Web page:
Configure Kubernetes on multiple machines for SQL Server big data cluster deployments

Applies to: SQL Server 2019 (15.x)


The Microsoft SQL Server 2019 Big Data Clusters add-on will be retired. Support for SQL Server 2019 Big Data Clusters will end on February 28, 2025. All existing users of SQL Server 2019 with Software Assurance will be fully supported on the platform and the software will continue to be maintained through SQL Server cumulative updates until that time. For more information, see the announcement blog post and Big data options on the Microsoft SQL Server platform.

This article provides an example of how to use kubeadm to configure Kubernetes on multiple machines for SQL Server Big Data Clusters deployments. In this example, multiple Ubuntu 16.04 or 18.04 LTS machines (physical or virtual) are the target. If you are deploying to a different Linux platform, you must alter some of the commands to match your system.


For sample scripts that configure Kubernetes, see Create a Kubernetes cluster using Kubeadm on Ubuntu 20.04 LTS.

For a sample script that automates a deployment of a single node kubeadm deployment on a VM and then deploys a default configuration of big data cluster on top of it, see deploy single node kubeadm cluster.


  • Minimum of three Linux physical machines or virtual machines
  • Recommended configuration per machine:
    • 8 CPUs
    • 64 GB of memory
    • 100 GB of storage


Before starting the big data cluster deployment, ensure the clocks are synchronized across all the Kubernetes nodes the deployment is targeting. The big data cluster has built-in health properties for various services that are time sensitive and clock skews can result in incorrect status.

Prepare the machines

On each machine, there are several required prerequisites. In a bash terminal, run the following commands on each machine:

  1. Add the current machine to the /etc/hosts file:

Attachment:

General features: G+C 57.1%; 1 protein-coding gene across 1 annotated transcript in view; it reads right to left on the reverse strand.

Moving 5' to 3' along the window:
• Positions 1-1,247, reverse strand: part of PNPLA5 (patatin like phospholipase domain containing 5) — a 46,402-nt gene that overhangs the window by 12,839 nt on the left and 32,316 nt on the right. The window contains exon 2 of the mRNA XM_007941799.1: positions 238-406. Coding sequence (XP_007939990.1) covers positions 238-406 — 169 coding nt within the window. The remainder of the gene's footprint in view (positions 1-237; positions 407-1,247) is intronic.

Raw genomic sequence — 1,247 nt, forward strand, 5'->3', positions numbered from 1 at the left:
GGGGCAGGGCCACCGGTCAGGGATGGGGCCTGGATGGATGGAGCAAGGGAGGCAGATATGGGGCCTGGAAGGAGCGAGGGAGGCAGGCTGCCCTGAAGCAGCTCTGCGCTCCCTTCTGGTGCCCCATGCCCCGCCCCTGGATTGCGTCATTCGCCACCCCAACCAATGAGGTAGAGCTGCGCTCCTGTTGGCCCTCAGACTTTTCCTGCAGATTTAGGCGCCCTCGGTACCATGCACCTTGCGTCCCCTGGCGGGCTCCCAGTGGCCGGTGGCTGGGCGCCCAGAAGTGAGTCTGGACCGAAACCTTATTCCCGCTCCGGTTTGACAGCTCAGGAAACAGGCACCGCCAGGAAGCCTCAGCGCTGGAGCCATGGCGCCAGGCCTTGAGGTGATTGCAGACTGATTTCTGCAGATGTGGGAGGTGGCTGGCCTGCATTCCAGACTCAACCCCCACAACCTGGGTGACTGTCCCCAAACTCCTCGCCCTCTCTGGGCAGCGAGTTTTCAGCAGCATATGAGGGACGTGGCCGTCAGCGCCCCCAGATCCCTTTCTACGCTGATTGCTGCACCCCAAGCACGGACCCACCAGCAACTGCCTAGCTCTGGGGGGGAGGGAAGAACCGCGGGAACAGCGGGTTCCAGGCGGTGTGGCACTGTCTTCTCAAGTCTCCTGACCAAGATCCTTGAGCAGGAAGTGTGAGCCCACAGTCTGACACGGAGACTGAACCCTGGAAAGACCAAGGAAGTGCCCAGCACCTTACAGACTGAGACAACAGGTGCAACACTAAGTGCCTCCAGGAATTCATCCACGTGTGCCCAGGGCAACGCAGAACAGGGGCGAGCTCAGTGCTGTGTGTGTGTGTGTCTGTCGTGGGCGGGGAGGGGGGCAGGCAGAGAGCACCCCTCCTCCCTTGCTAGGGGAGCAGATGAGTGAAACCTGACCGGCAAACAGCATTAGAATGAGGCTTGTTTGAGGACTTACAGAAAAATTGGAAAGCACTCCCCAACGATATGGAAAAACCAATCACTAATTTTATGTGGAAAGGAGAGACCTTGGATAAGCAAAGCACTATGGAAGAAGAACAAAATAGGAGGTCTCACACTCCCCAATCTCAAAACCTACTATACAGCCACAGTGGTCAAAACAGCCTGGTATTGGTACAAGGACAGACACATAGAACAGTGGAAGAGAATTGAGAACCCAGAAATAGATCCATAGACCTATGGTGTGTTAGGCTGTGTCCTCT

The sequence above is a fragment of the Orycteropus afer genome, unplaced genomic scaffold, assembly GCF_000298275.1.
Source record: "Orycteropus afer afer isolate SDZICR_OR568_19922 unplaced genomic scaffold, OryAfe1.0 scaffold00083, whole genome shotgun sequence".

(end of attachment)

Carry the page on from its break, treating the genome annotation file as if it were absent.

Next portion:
echo $(hostname -i) $(hostname) | sudo tee -a /etc/hosts
  2. Disable swapping on all devices.

    sudo sed -i "/ swap / s/^/#/" /etc/fstab
    sudo swapoff -a
  3. Import the keys and register the repository for Kubernetes.

    curl -s | sudo sudo tee /etc/apt/trusted.gpg.d/apt-key.asc
    echo 'deb kubernetes-xenial main' | sudo tee -a /etc/apt/sources.list.d/kubernetes.list
  4. Configure docker and Kubernetes prerequisites on the machine.

    KUBE_DPKG_VERSION=1.15.0-00 #or your other target K8s version, which should be at least 1.13.
    sudo apt-get update && \
    sudo apt-get install -y ebtables ethtool && \
    sudo apt-get install -y && \
    sudo apt-get install -y apt-transport-https && \
    sudo apt-get install -y kubelet=$KUBE_DPKG_VERSION kubeadm=$KUBE_DPKG_VERSION kubectl=$KUBE_DPKG_VERSION && \
    curl | bash
  5. Set net.bridge.bridge-nf-call-iptables=1. On Ubuntu 18.04, the following commands first enable br_netfilter.

    . /etc/os-release
    if [ "$VERSION_CODENAME" == "bionic" ]; then sudo modprobe br_netfilter; fi
    sudo sysctl net.bridge.bridge-nf-call-iptables=1

Configure the Kubernetes master

After running the previous commands on each machine, choose one of the machines to be your Kubernetes master. Then run the following commands on that machine.

  1. First, create an rbac.yaml file in your current directory with the following command.

    cat <<EOF > rbac.yaml
    kind: ClusterRoleBinding
      name: default-rbac
    - kind: ServiceAccount
      name: default
      namespace: default
      kind: ClusterRole
      name: cluster-admin
  2. Initialize the Kubernetes master on this machine. The example script below specifies Kubernetes version 1.15.0. The version you use depends on your Kubernetes cluster.

    sudo kubeadm init --pod-network-cidr= --kubernetes-version=$KUBE_VERSION

    You should see output that the Kubernetes master was successfully initialized.

  3. Note the kubeadm join command that you need to use on the other servers to join the Kubernetes cluster. Copy this for later use.

    kubeadm join

  4. Set up a Kubernetes configuration file your home directory.

    mkdir -p $HOME/.kube
    sudo cp -i /etc/kubernetes/admin.conf $HOME/.kube/config
    sudo chown $(id -u):$(id -g) $HOME/.kube/config
  5. Configure the cluster and the Kubernetes dashboard.

    kubectl apply -f
    helm init
    kubectl apply -f rbac.yaml
    kubectl apply -f
    kubectl create clusterrolebinding kubernetes-dashboard --clusterrole=cluster-admin --serviceaccount=kube-system:kubernetes-dashboard

Configure the Kubernetes agents

The other machines will act as Kubernetes agents in the cluster.

On each of the other machines, run the kubeadm join command that you copied in the previous section.

kubeadm join agents

View the cluster status

To verify the connection to your cluster, use the kubectl get command to return a list of the cluster nodes.

kubectl get nodes

Next steps

The steps in this article configured a Kubernetes cluster on multiple Ubuntu machines. The next step is to deploy SQL Server 2019 big data cluster. For instructions, see the following article:

Deploy SQL Server on Kubernetes